PubDate: Sun, 09 Mar 2014 08:41:45 +000
- Relationship between Neural Activity and Executive Function: An NIRS Study
Abstract: Objective. This study examined the relationship between neural activity and executive function (EF) by near-infrared spectroscopy (NIRS). In addition, an oral reading span test (RST) was used to explore this association. Methods. Fifteen adults participated in the study. We used the RST and simple reading as the two tasks. Results. The RST score and cortical hemodynamic response in the left inferior frontal gyrus were significantly correlated. Conclusion. Based on the oral RST performance assessment and NIRS examination, the present findings suggest a relationship between EF and cortical activation.
PubDate: Sun, 09 Mar 2014 06:56:24 +000
- Methods of EEG Signal Features Extraction Using Linear Analysis in
Frequency and Time-Frequency Domains
Abstract: Technically, a feature represents a distinguishing property, a recognizable measurement, and a functional component obtained from a section of a pattern. Extracted features are meant to minimize the loss of important information embedded in the signal. In addition, they also simplify the amount of resources needed to describe a huge set of data accurately. This is necessary to minimize the complexity of implementation, to reduce the cost of information processing, and to cancel the potential need to compress the information. More recently, a variety of methods have been widely used to extract the features from EEG signals, among these methods are time frequency distributions (TFD), fast fourier transform (FFT), eigenvector methods (EM), wavelet transform (WT), and auto regressive method (ARM), and so on. In general, the analysis of EEG signal has been the subject of several studies, because of its ability to yield an objective mode of recording brain stimulation which is widely used in brain-computer interface researches with application in medical diagnosis and rehabilitation engineering. The purposes of this paper, therefore, shall be discussing some conventional methods of EEG feature extraction methods, comparing their performances for specific task, and finally, recommending the most suitable method for feature extraction based on performance.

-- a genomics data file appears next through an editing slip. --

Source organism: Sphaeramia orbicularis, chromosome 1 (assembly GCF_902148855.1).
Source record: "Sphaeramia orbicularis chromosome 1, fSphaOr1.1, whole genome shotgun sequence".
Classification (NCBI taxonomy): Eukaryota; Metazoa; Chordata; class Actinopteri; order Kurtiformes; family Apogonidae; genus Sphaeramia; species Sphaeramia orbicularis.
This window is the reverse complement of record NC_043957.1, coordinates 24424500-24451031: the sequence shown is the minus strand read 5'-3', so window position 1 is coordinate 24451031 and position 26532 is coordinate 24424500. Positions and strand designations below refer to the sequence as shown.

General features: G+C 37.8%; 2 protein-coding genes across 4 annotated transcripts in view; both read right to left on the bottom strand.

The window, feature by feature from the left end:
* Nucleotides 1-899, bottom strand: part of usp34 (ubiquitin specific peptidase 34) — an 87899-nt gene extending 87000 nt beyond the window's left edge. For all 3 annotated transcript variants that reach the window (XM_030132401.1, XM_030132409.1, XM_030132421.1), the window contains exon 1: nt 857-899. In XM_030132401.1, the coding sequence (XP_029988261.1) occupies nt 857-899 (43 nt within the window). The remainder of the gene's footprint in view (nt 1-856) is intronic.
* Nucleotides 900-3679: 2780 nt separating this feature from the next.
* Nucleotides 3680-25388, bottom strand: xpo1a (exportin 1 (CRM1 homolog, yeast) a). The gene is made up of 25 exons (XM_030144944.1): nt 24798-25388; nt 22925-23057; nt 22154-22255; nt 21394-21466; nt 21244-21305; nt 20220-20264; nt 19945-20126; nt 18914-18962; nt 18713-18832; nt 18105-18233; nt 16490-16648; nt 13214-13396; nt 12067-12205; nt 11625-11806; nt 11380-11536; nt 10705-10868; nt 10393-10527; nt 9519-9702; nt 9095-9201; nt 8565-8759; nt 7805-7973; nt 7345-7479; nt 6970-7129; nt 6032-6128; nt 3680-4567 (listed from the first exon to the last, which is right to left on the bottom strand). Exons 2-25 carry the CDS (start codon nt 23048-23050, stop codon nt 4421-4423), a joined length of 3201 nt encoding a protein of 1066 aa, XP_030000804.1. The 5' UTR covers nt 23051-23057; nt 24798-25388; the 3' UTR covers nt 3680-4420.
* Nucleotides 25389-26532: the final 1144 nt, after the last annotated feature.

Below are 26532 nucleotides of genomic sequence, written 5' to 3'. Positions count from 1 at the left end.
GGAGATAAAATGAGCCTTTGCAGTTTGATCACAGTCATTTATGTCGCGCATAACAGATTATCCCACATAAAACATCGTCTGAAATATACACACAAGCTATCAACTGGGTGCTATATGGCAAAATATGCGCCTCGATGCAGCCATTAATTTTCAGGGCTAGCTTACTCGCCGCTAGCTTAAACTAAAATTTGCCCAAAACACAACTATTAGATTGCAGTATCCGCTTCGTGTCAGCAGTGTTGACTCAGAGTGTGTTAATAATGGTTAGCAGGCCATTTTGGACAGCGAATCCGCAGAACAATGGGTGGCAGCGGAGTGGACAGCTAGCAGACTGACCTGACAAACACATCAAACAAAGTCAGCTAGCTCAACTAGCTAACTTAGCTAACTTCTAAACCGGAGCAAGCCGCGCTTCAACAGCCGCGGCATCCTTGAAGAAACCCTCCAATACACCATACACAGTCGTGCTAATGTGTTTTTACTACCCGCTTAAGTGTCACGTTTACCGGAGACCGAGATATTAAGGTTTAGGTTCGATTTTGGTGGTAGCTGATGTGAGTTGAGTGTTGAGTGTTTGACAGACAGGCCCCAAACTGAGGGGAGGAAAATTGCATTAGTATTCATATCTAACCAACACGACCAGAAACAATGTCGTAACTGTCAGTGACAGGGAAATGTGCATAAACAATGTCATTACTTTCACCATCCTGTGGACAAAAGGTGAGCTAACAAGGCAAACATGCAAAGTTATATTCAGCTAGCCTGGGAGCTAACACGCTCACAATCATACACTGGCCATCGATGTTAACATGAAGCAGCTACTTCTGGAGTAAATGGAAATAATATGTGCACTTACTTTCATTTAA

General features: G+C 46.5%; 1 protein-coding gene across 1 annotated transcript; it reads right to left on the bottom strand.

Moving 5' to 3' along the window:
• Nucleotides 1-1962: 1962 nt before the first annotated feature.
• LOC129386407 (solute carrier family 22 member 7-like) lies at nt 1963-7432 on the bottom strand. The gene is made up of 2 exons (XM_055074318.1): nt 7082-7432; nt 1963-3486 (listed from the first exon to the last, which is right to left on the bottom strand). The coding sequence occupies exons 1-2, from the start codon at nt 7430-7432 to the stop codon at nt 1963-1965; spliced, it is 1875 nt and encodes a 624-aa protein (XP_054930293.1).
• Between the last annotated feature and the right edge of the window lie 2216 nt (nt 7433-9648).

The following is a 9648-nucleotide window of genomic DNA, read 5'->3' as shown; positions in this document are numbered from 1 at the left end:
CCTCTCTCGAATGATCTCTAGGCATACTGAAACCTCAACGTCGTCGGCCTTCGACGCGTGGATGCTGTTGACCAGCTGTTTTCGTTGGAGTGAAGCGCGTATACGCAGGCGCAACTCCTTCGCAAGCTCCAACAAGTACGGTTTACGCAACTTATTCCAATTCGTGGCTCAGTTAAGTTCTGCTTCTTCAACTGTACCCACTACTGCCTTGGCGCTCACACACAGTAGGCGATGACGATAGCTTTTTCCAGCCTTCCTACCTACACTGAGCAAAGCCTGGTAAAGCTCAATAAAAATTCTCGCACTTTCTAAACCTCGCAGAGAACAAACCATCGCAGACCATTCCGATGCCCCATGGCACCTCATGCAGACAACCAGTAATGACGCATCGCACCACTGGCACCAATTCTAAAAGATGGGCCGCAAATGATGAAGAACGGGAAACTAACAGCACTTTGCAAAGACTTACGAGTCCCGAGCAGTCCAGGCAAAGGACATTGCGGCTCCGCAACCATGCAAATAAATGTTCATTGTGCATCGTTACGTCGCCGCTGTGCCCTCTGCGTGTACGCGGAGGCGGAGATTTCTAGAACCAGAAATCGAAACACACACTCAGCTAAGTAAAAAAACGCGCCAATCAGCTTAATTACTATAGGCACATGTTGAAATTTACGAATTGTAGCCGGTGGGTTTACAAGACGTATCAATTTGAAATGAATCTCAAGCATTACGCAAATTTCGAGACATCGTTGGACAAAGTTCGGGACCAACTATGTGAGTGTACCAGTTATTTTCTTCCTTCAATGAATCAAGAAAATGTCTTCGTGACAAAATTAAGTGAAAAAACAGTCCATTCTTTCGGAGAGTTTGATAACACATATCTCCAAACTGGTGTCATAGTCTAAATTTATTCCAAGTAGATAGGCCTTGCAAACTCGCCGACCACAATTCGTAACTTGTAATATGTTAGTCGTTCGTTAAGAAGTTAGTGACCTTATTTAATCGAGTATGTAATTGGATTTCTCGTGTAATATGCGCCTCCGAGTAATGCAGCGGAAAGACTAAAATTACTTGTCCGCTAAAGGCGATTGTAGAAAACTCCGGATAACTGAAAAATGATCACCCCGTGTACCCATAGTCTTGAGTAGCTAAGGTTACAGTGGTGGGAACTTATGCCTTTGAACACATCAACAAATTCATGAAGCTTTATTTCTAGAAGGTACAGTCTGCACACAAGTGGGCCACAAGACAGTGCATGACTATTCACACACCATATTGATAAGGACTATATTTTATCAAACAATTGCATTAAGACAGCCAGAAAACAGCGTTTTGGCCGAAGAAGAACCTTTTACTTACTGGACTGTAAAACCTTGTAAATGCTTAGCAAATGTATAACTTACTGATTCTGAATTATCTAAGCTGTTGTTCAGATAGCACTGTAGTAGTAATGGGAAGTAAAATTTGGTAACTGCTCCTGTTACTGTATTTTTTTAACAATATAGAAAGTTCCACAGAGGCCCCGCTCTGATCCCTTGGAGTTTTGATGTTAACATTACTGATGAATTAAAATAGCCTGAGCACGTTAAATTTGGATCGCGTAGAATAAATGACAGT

PubDate: Thu, 13 Feb 2014 16:04:42 +000
- A Recurrent Increase of Synchronization in the EEG Continues from Waking
throughout NREM and REM Sleep
Abstract: Pointwise transinformation (PTI) provides a quantitative nonlinear approach to spatiotemporal synchronization patterns of the rhythms of coupled cortical oscillators. We applied PTI to the waking and sleep EEGs of 21 healthy sleepers; we calculated the mean levels and distances of synchronized episodes and estimated the dominant frequency shift from unsynchronized to synchronized EEG segments by spectral analysis. Recurrent EEG synchronization appeared and ceased abruptly in the anterior, central, and temporal derivations; in the posterior derivations it appeared more fluctuating. This temporal dynamics of synchronization remained stable throughout all states of vigilance, while the dominant frequencies of synchronized phases changed markedly. Mean synchronization had high frontal and occipital levels and low central and midtemporal levels. Thus, a fundamental coupling pattern with recurrent increases of synchronization in the EEG (“RISE”) seems to exist during the brain’s resting state. The generators of RISE could be coupled corticocortical neuronal assemblies which might be modulated by subcortical structures. RISE designates the recurrence of transiently synchronized cortical microstates that are independent of specific EEG waves, the spectral content of the EEG, and especially the current state of vigilance. Therefore, it might be suited for EEG analysis in clinical situations without stable vigilance.